Members of the Riverhead community joined for a brief moment of pause Wednesday morning in observance of Veterans Day.
The annual remembrance, held by the Riverhead Combined Veterans Committee, looked a bit different this year with attendees keeping social distance and wearing masks — many adorned with the American flag — but the 102-year tradition of honoring service members on the 11th hour of the 11th day of the 11th month continued.
Thomas Najdzion, Commander of VFW Post 2476 in Riverhead gave a moving tribute to members of the armed forces, especially those who hail from the local community.
“Our neighbors, who have fought in defense of this country and for preservation of the way of life. Those men and women are worthy of far greater recognition than mere words or markers,” Mr. Najdzion said.
Veterans Day, he said, marks a day to express gratitude and pay tribute.
“These american defenders … left their peacetime pursuits,” he said. “They were aware of the dangers before them yet they responded to the call of duty. They are the true guardians of freedom, justice and equality among men.”
In November of 1919, President Woodrow Wilson proclaimed Nov. 11 would be observed as Armistice Day, which was first designated as a national holiday by Congress in 1938 and became known as Veterans Day in 1954.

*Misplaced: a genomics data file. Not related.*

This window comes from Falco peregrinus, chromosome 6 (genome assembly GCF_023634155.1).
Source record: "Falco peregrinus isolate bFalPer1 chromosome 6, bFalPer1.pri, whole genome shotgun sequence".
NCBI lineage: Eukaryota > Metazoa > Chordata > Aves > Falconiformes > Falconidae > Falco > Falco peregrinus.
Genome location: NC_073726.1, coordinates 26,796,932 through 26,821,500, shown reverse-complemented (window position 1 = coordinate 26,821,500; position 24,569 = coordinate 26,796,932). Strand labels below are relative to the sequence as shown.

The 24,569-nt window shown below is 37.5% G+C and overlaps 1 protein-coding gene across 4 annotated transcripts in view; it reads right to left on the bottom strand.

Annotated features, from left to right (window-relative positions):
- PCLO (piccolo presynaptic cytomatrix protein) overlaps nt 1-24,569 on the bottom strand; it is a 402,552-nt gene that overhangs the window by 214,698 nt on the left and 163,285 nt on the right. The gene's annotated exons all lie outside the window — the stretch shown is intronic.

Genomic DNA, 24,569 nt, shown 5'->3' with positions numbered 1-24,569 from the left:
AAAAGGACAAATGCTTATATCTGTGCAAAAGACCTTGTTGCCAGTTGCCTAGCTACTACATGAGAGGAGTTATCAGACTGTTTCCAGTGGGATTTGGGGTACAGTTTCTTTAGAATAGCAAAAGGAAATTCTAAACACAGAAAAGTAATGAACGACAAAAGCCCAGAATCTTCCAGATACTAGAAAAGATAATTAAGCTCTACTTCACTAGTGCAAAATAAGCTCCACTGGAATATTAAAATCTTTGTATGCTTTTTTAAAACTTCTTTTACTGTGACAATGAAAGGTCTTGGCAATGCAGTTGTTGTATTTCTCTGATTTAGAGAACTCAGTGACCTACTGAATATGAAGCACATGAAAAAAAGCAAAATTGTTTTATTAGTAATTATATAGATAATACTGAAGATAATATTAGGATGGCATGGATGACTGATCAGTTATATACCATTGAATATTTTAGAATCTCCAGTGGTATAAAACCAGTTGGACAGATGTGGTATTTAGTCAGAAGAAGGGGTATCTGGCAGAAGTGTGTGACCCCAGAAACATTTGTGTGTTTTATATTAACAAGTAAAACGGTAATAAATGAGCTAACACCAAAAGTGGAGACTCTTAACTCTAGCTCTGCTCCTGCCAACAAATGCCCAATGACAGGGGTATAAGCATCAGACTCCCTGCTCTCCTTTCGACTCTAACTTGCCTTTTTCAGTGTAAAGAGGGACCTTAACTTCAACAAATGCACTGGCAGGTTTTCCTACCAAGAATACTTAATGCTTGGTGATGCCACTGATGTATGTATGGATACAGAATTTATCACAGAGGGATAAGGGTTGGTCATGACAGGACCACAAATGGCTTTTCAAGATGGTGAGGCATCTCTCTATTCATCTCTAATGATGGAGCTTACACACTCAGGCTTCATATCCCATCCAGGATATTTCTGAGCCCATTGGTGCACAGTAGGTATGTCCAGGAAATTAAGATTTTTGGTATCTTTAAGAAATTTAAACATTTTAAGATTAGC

Riverhead Town Supervisor Yvette Aguiar and the entire Town Board also attended the event, along with local veterans and their families.
Addressing the group, Ms. Aguiar said it’s important to celebrate and honor veterans but also ensure their legacies are always remembered.
“Educate our youth. Teach them about the sacrifices which were made and why. Honor our veterans and their families by ensuring they have a roof over their heads, food on their table and proper medical care,” the supervisor said. “Never forget the sacrifices unselfishly made to protect the precious gift of freedom and democracy for each and every American citizen. We cannot take these gifts for granted.”
The ceremony featured a ceremonial wreath laying at the granite memorial for World War I that honors the Riverhead men who served during the first world war, the traditional three-volley salute, where three signals are fired into the air, as well as the ‘Taps’ bugle call.
According to Mr. Najdzion, this year marks the 100th anniversary of the monument, which was dedicated in 1920 by Theodore Roosevelt Jr. In his remarks, Mr. Najdzion provided an overview of Mr. Roosevelt’s life and notable service record during World War II.
“As long as I’m alive, I’ll keep the history alive,” Mr. Najdzion said.